S.M.C., M.K., J.G.B., J.A.B., J.S.B., C.C.M., A.T. and T.R.G. conceptualized the study. S.M.C., R.T.N., R.D.S., M.K., J.G.B., D.P., E.L., R.N., J.A.B., C.C.M., A.T. and T.R.G. devised the study methodology. J.R., M.K., J.G.B., V.M.W., E.L., R.N., P.M., Y.C., M.G.R. and L.W. operated the software. S.M.C., R.T.N., R.D.S., J.R., M.K. and J.G.B. validated the data. S.M.C., J.R., M.K., J.G.B., V.M.W., J.M.M. and L.W. carried out the formal analysis. S.M.C., R.T.N., R.D.S., J.R., M.K., J.G.B., R.H., D.P., X.W., S.A.B., C.W.G., N.J.L., U.B.-D., N.D., P.J.O., C.N.H., A.S. and C.C.M. carried out the investigation. E.S., J.G.D., H.G., M.M., F.V., A.S., J.A.R., J.A.B., A.T. and T.R.G. managed the resources. S.M.C., R.D.S. and S.A.B. curated the data. S.M.C., R.T.N., R.D.S., J.R., M.K., J.G.B., R.H., X.W., V.M.W., A.A.T., S.A.B., U.B.-D., J.M.M., A.T., and T.R.G. wrote the original draft. M.G.R. and N.D. reviewed and edited the draft. J.R., M.K., V.M.W., A.A.T., P.M. and B.T.W. oversaw data visualization. M.M., A.T. and T.R.G. supervised the study. S.A.B., A.S., J.A.R. and C.C.M. oversaw the project administration. S.M.C., J.S.B. and T.R.G. acquired the funding.

Corresponding author

Correspondence to Todd R. Golub.

Ethics declarations

Competing interests

S.M.C., X.W., H.G., M.M., A.S. and T.R.G. receive research funding unrelated to this project from Bayer HealthCare. M.M. receives research funding from Ono and serves as a scientific advisory board and consultant for OrigiMed. M.M. has patents licensed to LabCorp and Bayer. M.M. and T.R.G. were formerly consultants and equity holders in Foundation Medicine, which was acquired by Roche. J.A.B. is an employee and shareholder of Vertex Pharmaceuticals. J.G.D. and A.T. consult for Tango Therapeutics. T.R.G. is a consultant to GlaxoSmithKline and is a founder of Sherlock Biosciences. Patent applications for the drug uses detailed in this manuscript have been filed. The other authors declare no competing interests.

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Extended data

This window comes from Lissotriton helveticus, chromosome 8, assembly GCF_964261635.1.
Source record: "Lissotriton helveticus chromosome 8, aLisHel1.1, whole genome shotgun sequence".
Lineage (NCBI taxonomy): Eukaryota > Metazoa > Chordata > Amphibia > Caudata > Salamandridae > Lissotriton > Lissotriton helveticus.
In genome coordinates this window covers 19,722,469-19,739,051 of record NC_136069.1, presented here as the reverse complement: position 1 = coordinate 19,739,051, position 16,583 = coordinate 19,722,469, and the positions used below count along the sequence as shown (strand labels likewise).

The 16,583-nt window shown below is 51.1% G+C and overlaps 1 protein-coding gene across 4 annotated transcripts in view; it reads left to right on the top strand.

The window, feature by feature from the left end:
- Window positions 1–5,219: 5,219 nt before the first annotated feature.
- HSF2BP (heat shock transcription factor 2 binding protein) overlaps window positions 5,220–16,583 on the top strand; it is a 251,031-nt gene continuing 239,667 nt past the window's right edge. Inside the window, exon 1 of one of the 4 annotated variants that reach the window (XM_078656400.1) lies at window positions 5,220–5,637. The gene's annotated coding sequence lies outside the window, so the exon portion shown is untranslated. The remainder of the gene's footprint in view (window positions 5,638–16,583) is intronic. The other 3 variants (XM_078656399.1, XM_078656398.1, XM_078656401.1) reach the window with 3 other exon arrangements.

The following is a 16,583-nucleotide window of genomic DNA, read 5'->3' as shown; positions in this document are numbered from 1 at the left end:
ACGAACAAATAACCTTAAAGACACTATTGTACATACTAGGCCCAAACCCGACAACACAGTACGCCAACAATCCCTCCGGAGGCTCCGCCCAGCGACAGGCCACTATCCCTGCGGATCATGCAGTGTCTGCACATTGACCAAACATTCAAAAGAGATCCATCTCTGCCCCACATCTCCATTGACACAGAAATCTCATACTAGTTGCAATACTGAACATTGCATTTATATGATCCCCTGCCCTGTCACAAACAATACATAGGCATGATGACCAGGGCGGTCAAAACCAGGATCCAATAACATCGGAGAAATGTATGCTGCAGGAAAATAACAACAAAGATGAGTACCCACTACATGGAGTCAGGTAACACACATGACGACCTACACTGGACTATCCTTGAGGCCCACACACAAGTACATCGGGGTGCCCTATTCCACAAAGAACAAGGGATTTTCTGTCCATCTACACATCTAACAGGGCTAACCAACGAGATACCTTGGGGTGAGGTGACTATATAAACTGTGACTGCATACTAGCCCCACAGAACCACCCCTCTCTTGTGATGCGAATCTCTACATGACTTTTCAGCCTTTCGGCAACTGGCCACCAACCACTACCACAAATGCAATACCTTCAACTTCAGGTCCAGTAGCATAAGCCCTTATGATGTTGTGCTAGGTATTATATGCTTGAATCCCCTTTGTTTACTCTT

Extended Data Fig. 1 PRISM Repurposing assay and data processing overview.

a, Lineage diversity of PRISM cell lines. The 489+ cancer cell lines tested span more than 23 tumor types. Lineages with fewer than 10 cell lines are listed on the right. b, Experimental protocol. Cell lines are grouped by doubling time into pools of approximately 25 cell lines. One pool is plated onto each assay plate. Compounds are transferred by pin transfer from a source compound plate (HTS and HTS002 screens), or cells are plated directly onto assay-ready plates generated by acoustic dispensing of compounds (MTS004, MTS005, and MTS006 screens). In either case, compound plates are shared by all replicates of each treatment condition. After incubation and lysis, all assay plates generated by a given compound plate are grouped and collapsed into 3 (HTS002, MTS005, and MTS006 screens) or 6 (HTS, MTS004 screens) detection plates so that each detection plate receives 1 or zero copies of each pool. Ten control barcodes are then spiked into each detection plate well (HTS002, MTS005, and MTS006 screens). Detection plates are amplified by PCR and detected using Luminex FLEXMAP 3D instruments. c, Data processing workflow. Median Fluorescence Intensity (MFI) values are calculated from fluorescence values for each replicate-condition-cell line combination and are log2-transformed. Assay plates wells are normalized, median-collapsed, and compared to the normalized medians of other assay plate wells in the same well position that have been dosed by the same compound plate. A robust z-score is calculated, and assay plate wells with a |z-score| > 5 are filtered. Strictly standardized mean differences (SSMD) are calculated between positive and negative control conditions for each cell line on each assay plate. Cell line-assay plate combinations with SSMD < 2 are filtered by a control-separation filter to generate the log MFI data matrix. In datasets with control barcodes added, data are normalized with respect to the median of control barcodes to generate the MFI normalized data matrix. Data are DMSO-normalized and pooling artifacts are corrected using ComBat to generate the log fold change data matrix. Up to 3 independently treated plates (range 1-3 based QC filtering) in one screen are median-collapsed to generate the collapsed log fold change data matrix.

Extended Data Fig. 2 Outlier pool QC filter to detect pool-level failures.